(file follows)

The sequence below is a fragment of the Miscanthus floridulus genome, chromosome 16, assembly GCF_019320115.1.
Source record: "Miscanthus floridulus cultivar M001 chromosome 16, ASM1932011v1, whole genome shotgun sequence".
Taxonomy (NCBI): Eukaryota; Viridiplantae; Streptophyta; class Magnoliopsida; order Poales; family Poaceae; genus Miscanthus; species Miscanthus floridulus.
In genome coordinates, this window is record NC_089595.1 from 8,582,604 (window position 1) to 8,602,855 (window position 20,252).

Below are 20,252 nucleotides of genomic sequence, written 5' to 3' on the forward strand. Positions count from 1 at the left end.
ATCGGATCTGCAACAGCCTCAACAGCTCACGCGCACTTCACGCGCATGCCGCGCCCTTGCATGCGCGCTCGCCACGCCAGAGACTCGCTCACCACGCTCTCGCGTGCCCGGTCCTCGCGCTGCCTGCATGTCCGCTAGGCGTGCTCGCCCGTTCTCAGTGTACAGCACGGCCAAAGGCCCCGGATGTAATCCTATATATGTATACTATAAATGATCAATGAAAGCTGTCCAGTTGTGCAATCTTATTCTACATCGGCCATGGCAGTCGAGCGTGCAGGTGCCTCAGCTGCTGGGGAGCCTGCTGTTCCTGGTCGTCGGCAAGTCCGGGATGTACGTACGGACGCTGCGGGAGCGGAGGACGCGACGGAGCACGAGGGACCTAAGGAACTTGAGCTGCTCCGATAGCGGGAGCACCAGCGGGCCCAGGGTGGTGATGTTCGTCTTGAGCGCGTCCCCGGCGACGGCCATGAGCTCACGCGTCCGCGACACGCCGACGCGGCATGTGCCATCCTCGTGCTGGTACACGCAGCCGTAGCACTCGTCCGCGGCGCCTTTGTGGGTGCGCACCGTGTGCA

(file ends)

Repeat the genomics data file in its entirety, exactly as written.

The sequence below is a fragment of the Miscanthus floridulus genome, chromosome 16, assembly GCF_019320115.1.
Source record: "Miscanthus floridulus cultivar M001 chromosome 16, ASM1932011v1, whole genome shotgun sequence".
Taxonomy (NCBI): Eukaryota; Viridiplantae; Streptophyta; class Magnoliopsida; order Poales; family Poaceae; genus Miscanthus; species Miscanthus floridulus.
In genome coordinates, this window is record NC_089595.1 from 8,582,604 (window position 1) to 8,602,855 (window position 20,252).

Below are 20,252 nucleotides of genomic sequence, written 5' to 3' on the forward strand. Positions count from 1 at the left end.
ATCGGATCTGCAACAGCCTCAACAGCTCACGCGCACTTCACGCGCATGCCGCGCCCTTGCATGCGCGCTCGCCACGCCAGAGACTCGCTCACCACGCTCTCGCGTGCCCGGTCCTCGCGCTGCCTGCATGTCCGCTAGGCGTGCTCGCCCGTTCTCAGTGTACAGCACGGCCAAAGGCCCCGGATGTAATCCTATATATGTATACTATAAATGATCAATGAAAGCTGTCCAGTTGTGCAATCTTATTCTACATCGGCCATGGCAGTCGAGCGTGCAGGTGCCTCAGCTGCTGGGGAGCCTGCTGTTCCTGGTCGTCGGCAAGTCCGGGATGTACGTACGGACGCTGCGGGAGCGGAGGACGCGACGGAGCACGAGGGACCTAAGGAACTTGAGCTGCTCCGATAGCGGGAGCACCAGCGGGCCCAGGGTGGTGATGTTCGTCTTGAGCGCGTCCCCGGCGACGGCCATGAGCTCACGCGTCCGCGACACGCCGACGCGGCATGTGCCATCCTCGTGCTGGTACACGCAGCCGTAGCACTCGTCCGCGGCGCCTTTGTGGGTGCGCACCGTGTGCA